This reading is confirmed by the two insert shots, which hover between memory and fantasy. As his obsession with Asami develops, he sees Ryoko in a winter landscape, deep snow, moving behind a tree so that she is gradually obliterated, her expression sad, slightly reproachful: perhaps a memory (courtship? honeymoon? holiday?), but it carries clear symbolic meaning. The other insert shot occurs when he reads Asami’s application and learns of her irreparably damaged hips after studying ballet for twelve years. Miike cuts to a different angle, Ryoko’s photograph now prominent in the foreground: ‘It’s like accepting death’. (Earlier we learnt that Ryoko danced, though not ballet). Cut to shot of Ryoko sitting up in her hospital bed at night, distraught, long black hair past her shoulders, looking remarkably like an older Asami…and obviously not accepting death. This can hardly be a memory, as she is clearly alone: an imagined memory perhaps, provoked by Aoyama’s guilt feelings. The guilt is probably unnecessary, testifying more to his scrupulousness and sensitivity (and his continuing love for Ryoko) than to anything his wife might actually have felt about his remarriage. But the guilt makes him a candidate for punishment, which he subsequently receives out of all proportion.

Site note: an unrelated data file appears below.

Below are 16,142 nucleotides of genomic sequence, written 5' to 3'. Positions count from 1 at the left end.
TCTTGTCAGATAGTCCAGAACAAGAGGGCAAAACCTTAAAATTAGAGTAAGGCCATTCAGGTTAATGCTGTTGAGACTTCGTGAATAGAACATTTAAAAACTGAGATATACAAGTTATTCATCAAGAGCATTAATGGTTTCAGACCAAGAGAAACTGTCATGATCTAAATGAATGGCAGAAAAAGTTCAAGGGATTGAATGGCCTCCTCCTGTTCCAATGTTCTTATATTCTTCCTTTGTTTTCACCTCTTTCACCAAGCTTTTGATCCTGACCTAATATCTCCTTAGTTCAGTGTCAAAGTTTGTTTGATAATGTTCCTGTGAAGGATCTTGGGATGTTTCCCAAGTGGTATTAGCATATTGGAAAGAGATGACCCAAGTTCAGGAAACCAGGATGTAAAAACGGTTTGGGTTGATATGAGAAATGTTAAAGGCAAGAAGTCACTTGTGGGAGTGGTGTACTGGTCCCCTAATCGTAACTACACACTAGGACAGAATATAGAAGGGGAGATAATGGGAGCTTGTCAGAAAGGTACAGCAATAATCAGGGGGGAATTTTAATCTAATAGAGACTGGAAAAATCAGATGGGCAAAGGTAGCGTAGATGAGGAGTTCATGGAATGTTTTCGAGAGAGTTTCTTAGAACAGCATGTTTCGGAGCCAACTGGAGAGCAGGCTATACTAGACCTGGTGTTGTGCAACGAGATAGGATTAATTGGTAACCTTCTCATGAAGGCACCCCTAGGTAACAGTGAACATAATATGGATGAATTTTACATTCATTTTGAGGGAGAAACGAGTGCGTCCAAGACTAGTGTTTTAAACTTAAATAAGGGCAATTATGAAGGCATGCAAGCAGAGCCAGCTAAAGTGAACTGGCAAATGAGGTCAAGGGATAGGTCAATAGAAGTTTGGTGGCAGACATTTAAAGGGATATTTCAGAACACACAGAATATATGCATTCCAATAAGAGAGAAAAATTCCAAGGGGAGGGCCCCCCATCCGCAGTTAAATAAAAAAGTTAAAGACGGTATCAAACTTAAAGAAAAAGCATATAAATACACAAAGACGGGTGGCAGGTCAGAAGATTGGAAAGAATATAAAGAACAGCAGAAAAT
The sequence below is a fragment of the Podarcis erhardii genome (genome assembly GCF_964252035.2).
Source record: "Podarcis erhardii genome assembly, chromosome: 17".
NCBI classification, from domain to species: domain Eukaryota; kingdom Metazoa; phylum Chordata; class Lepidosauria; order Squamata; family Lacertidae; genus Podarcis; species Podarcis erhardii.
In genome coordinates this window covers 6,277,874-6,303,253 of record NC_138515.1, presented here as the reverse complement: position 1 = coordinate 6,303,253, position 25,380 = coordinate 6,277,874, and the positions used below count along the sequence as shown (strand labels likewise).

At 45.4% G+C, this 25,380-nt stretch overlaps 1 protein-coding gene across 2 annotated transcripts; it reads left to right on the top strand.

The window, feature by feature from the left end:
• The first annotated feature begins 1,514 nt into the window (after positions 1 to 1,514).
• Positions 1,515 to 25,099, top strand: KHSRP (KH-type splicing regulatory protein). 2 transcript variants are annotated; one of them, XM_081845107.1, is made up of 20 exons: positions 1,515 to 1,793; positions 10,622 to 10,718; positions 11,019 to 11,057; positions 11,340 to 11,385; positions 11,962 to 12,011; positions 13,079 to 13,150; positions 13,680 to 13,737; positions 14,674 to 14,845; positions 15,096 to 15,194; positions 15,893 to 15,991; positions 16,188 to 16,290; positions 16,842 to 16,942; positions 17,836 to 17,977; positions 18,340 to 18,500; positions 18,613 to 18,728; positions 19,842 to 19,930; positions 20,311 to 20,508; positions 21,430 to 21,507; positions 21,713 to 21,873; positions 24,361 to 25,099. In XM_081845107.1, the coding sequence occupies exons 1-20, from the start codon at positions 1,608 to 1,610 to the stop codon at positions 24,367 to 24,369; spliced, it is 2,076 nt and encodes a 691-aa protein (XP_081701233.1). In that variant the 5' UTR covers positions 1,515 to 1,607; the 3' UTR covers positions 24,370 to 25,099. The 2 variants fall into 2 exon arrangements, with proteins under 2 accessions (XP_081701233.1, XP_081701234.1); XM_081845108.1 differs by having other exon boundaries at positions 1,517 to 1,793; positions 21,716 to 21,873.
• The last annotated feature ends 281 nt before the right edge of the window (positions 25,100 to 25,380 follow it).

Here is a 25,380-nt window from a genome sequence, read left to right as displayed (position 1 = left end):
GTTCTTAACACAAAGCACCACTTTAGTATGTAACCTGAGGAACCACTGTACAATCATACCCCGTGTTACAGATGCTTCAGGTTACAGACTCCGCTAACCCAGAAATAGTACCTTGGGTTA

D. Narrative Instability: reality, memory, fantasy, telepathy, hallucination. The opening sequences invite the unwary spectator into what appears to be the stable and consistent world of realist narrative to which mainstream cinema has accustomed us; Miike then proceeds systematically to undermine our sense of security, at first subtly and ambiguously, but gradually increasing our uncertainty until, in the climactic sequence of the hallucinatory drug, all possibility of rational, ‘realist’ explanation dissolves until, like Aoyama, we are floundering in a world in which all logic and coherence dissolve and we no longer know on what level we are to read the images, whether what follows is reality or fantasy. Certitude is restored only by the re-entry of common sense ‘normality’, in the person of Shigehiko. (Here again one can claim a tenuous parallel with Vertigo, when Hitchcock teases us with the question of Madeleine’s reality: her mysterious, unexplained disappearance from the Mckittrick Hotel, the brief moment in the Redwoods when she seems to have vanished, to be rediscovered behind a tree).